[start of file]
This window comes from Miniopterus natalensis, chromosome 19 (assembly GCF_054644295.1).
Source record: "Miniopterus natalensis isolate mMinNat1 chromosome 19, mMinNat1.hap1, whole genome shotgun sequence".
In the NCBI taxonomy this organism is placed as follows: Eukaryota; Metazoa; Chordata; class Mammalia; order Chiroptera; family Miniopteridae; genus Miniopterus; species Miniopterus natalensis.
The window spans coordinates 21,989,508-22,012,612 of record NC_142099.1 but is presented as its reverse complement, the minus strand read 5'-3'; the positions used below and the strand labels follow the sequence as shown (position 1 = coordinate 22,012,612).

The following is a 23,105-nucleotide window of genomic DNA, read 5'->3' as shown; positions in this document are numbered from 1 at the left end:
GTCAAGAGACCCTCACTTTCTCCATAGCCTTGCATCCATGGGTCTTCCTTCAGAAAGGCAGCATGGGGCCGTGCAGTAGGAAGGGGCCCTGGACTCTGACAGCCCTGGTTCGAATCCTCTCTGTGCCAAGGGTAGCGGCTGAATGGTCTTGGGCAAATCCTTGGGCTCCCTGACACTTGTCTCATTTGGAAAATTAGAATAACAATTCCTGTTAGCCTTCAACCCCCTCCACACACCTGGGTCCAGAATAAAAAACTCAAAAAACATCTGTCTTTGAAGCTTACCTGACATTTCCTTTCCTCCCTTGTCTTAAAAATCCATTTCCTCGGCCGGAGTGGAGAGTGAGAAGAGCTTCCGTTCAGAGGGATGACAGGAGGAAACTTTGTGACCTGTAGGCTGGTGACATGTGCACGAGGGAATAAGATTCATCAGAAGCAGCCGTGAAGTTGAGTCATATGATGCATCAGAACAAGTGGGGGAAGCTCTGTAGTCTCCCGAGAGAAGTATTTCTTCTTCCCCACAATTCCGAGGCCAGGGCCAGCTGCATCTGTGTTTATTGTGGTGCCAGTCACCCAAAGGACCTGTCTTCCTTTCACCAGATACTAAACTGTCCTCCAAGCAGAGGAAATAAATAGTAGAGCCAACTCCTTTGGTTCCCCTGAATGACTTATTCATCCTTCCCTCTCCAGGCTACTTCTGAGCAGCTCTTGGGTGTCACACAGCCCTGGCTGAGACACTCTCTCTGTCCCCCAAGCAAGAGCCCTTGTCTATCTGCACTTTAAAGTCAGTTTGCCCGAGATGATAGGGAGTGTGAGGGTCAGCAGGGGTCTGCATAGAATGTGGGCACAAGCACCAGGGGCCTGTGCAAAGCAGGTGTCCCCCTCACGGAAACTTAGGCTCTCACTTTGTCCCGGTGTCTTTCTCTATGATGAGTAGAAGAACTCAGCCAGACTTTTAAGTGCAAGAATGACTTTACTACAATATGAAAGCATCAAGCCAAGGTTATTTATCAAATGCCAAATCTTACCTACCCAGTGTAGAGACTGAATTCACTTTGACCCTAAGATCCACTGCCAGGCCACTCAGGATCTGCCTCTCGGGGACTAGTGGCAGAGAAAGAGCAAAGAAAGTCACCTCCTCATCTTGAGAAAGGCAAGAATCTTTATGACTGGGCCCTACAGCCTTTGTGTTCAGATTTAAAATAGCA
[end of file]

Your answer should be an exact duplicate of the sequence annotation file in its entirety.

This window comes from Miniopterus natalensis, chromosome 19 (assembly GCF_054644295.1).
Source record: "Miniopterus natalensis isolate mMinNat1 chromosome 19, mMinNat1.hap1, whole genome shotgun sequence".
In the NCBI taxonomy this organism is placed as follows: Eukaryota; Metazoa; Chordata; class Mammalia; order Chiroptera; family Miniopteridae; genus Miniopterus; species Miniopterus natalensis.
The window spans coordinates 21,989,508-22,012,612 of record NC_142099.1 but is presented as its reverse complement, the minus strand read 5'-3'; the positions used below and the strand labels follow the sequence as shown (position 1 = coordinate 22,012,612).

The following is a 23,105-nucleotide window of genomic DNA, read 5'->3' as shown; positions in this document are numbered from 1 at the left end:
GTCAAGAGACCCTCACTTTCTCCATAGCCTTGCATCCATGGGTCTTCCTTCAGAAAGGCAGCATGGGGCCGTGCAGTAGGAAGGGGCCCTGGACTCTGACAGCCCTGGTTCGAATCCTCTCTGTGCCAAGGGTAGCGGCTGAATGGTCTTGGGCAAATCCTTGGGCTCCCTGACACTTGTCTCATTTGGAAAATTAGAATAACAATTCCTGTTAGCCTTCAACCCCCTCCACACACCTGGGTCCAGAATAAAAAACTCAAAAAACATCTGTCTTTGAAGCTTACCTGACATTTCCTTTCCTCCCTTGTCTTAAAAATCCATTTCCTCGGCCGGAGTGGAGAGTGAGAAGAGCTTCCGTTCAGAGGGATGACAGGAGGAAACTTTGTGACCTGTAGGCTGGTGACATGTGCACGAGGGAATAAGATTCATCAGAAGCAGCCGTGAAGTTGAGTCATATGATGCATCAGAACAAGTGGGGGAAGCTCTGTAGTCTCCCGAGAGAAGTATTTCTTCTTCCCCACAATTCCGAGGCCAGGGCCAGCTGCATCTGTGTTTATTGTGGTGCCAGTCACCCAAAGGACCTGTCTTCCTTTCACCAGATACTAAACTGTCCTCCAAGCAGAGGAAATAAATAGTAGAGCCAACTCCTTTGGTTCCCCTGAATGACTTATTCATCCTTCCCTCTCCAGGCTACTTCTGAGCAGCTCTTGGGTGTCACACAGCCCTGGCTGAGACACTCTCTCTGTCCCCCAAGCAAGAGCCCTTGTCTATCTGCACTTTAAAGTCAGTTTGCCCGAGATGATAGGGAGTGTGAGGGTCAGCAGGGGTCTGCATAGAATGTGGGCACAAGCACCAGGGGCCTGTGCAAAGCAGGTGTCCCCCTCACGGAAACTTAGGCTCTCACTTTGTCCCGGTGTCTTTCTCTATGATGAGTAGAAGAACTCAGCCAGACTTTTAAGTGCAAGAATGACTTTACTACAATATGAAAGCATCAAGCCAAGGTTATTTATCAAATGCCAAATCTTACCTACCCAGTGTAGAGACTGAATTCACTTTGACCCTAAGATCCACTGCCAGGCCACTCAGGATCTGCCTCTCGGGGACTAGTGGCAGAGAAAGAGCAAAGAAAGTCACCTCCTCATCTTGAGAAAGGCAAGAATCTTTATGACTGGGCCCTACAGCCTTTGTGTTCAGATTTAAAATAGCA